Summoning up the energy to continue my adventure, next stop was the bank BBVA. Excellent! A branch is located only 2 minutes walk from my office so I wandered down, negotiated the electronic doors and waited in the queue. Not having much confidence in the outcome, I turned to a passing clerk and asked if I could pay the bill I was waving in my hand at this branch. Yet again, and it's surprising how they all do it, another tightly clenched-lip expression accompanied by the familiar shake of the head and a sigh so typical of a smoker inhaling his final drag:

'Si puedes, pero no hoy!' (Yes you can, but not today!)

What? Not today! I was directed to a polite sign on the cash-desk the gist of which read that bills such as mine can only be paid between the 10th and 20th of each month between the hours of 10am and 12pm! It was the 5th and 1pm! And the queue was so long I wasn't sticking around long enough to argue the point.

For a week, my bill sat purposefully on my office desk at home. And I sat there every day purposefully wanting to pay it. I could call Iberdrola and ask them to attempt to retake the funds from account but thought better of it. They even have a website these days, but I didn't think you can pay bills through it just yet.

Today, I woke up and I decided I was going to pay my electricity bill. And so, it was off to Barclays. I know all the staff there, we have an excellent relationship and surely they would be able to help me. The cashier optimistically took my bill and started tapping her keyboard. I put my cash in the little tray beneath the security panel. And then, disaster, she called the manager! Tap, tap, tap, an empty look, and another apology:

'Perdona, pero no podemos pagarla aqui' (Sorry, but we can't pay it here)

They recommended I go to Bancaja, where I'd been at my first attempt. The girl examined the bill and confirmed that because the payment had been returned unpaid by Bancaja in the first place, I should go there. And so I did! I handed over my bill, waved a few notes, and was told the same. Pay using the machine in the corner. But I didn't have a card, I don't want a card, I just want to pay my bill!!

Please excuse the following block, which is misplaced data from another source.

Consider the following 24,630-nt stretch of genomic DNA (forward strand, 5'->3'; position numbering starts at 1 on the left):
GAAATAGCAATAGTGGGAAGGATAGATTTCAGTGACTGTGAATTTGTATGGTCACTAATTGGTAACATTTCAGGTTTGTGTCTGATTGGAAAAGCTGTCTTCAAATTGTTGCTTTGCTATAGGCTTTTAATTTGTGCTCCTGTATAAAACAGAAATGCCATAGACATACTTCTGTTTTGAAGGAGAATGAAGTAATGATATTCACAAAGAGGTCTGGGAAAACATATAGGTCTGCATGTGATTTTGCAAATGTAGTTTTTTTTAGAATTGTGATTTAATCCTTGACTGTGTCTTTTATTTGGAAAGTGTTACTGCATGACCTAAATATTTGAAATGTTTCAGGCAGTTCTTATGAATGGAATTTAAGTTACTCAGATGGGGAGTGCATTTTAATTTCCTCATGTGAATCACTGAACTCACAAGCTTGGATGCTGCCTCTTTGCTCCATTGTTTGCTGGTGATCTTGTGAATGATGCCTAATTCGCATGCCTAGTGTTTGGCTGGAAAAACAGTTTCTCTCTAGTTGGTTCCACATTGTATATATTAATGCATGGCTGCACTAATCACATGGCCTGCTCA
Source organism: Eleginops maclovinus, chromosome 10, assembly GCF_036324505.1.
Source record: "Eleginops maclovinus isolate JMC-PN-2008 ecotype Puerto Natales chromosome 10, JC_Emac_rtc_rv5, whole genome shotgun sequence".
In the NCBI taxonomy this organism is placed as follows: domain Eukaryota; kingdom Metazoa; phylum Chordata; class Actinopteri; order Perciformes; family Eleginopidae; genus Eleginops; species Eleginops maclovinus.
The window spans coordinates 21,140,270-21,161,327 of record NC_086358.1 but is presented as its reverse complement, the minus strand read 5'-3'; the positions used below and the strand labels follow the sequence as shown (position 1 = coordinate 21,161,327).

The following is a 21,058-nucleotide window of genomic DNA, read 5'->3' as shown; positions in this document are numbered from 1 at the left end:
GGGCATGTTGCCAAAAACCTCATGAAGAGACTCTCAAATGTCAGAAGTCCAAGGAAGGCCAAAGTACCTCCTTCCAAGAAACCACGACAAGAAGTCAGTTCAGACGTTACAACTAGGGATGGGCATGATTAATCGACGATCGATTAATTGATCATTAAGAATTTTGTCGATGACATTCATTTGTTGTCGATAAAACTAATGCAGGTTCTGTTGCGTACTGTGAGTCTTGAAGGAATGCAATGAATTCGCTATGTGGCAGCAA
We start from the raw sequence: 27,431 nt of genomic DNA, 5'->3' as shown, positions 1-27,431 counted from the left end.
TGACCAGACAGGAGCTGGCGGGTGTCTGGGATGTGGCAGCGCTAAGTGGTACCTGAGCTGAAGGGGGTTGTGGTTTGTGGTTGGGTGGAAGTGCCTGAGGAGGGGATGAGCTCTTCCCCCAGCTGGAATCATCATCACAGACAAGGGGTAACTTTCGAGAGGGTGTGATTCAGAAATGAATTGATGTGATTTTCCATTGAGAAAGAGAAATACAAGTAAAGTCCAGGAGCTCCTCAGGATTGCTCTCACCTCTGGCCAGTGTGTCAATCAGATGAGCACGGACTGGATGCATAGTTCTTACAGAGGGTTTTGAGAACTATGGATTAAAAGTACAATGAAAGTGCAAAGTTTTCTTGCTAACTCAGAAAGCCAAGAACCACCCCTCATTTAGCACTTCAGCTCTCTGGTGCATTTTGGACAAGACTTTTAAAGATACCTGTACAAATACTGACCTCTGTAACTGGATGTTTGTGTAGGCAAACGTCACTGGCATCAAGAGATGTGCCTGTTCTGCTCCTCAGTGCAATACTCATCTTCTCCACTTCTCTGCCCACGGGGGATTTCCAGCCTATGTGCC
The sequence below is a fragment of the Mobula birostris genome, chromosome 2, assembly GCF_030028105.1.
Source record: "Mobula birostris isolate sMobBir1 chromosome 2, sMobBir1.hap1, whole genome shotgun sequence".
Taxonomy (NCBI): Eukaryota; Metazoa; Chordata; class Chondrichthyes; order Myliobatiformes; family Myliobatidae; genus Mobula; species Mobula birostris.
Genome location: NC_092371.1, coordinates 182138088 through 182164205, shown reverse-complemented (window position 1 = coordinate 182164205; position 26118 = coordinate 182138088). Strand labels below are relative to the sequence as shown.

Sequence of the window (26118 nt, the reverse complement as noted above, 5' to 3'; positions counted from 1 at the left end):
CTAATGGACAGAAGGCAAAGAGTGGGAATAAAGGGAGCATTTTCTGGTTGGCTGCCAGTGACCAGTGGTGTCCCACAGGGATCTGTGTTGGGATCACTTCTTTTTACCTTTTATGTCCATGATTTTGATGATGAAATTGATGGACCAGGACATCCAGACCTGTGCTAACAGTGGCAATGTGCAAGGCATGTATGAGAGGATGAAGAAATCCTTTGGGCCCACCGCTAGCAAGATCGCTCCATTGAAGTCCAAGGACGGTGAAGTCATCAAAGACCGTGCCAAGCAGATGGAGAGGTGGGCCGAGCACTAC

Clearly understanding my frustration, they recommended I head to Banco Popular or Banco Santander. 'Seguro' (for sure) she said, you can pay it there and 30 seconds later I'm standing in the branch of Banco Santander.

In branches of Banco Santander, it's noticeably red. Something to do with their marketing literature, corporate identity and all that, but would the girl behind the counter acknowledge my debt and obligingly accept my money? By this time, every time I entered a bank I found myself recounting stories of expeditions goneby. But this time, things were different. A knowing smile, perhaps? Or was I just convincing myself? No! Well, she wasn't quite as pretty as the others, but she knew her job.

Yes, I actually paid my electricity bill. Today is the 12 December and I did it.

For all those moving to Spain, living in Spain, buying in Spain or for whatever reason may indeed end up in Spain, the lessons of the story are as follows:

(1) do not give your actual address as your postal address unless you know you get a regular delivery.
(2) do find yourself a business address or get your own postbox at your local post office or a postal services provider.
(3) do ensure that your utility companies, telephone/internet service providers have the right address.
(4) do quote your NIE numbers on application.
(5) do ensure you have enough money in your bank account (maybe more than you think you need)
(6) do ensure you have a cash card for your bank account
(7) and if you can't do some or any of the above, at least make sure you speak Spanish!

You'll need it!

Related Tags: property, real estate, home, spanish, banks, living, spain, bills, villa, buying, problems, languages

Chris Hawkins is Managing Director of Luxury Villas International SL based in Costa Blanca, Spain

Spanish Property - Luxury Spanish Villas
Villas in Spain - La Cala in Javea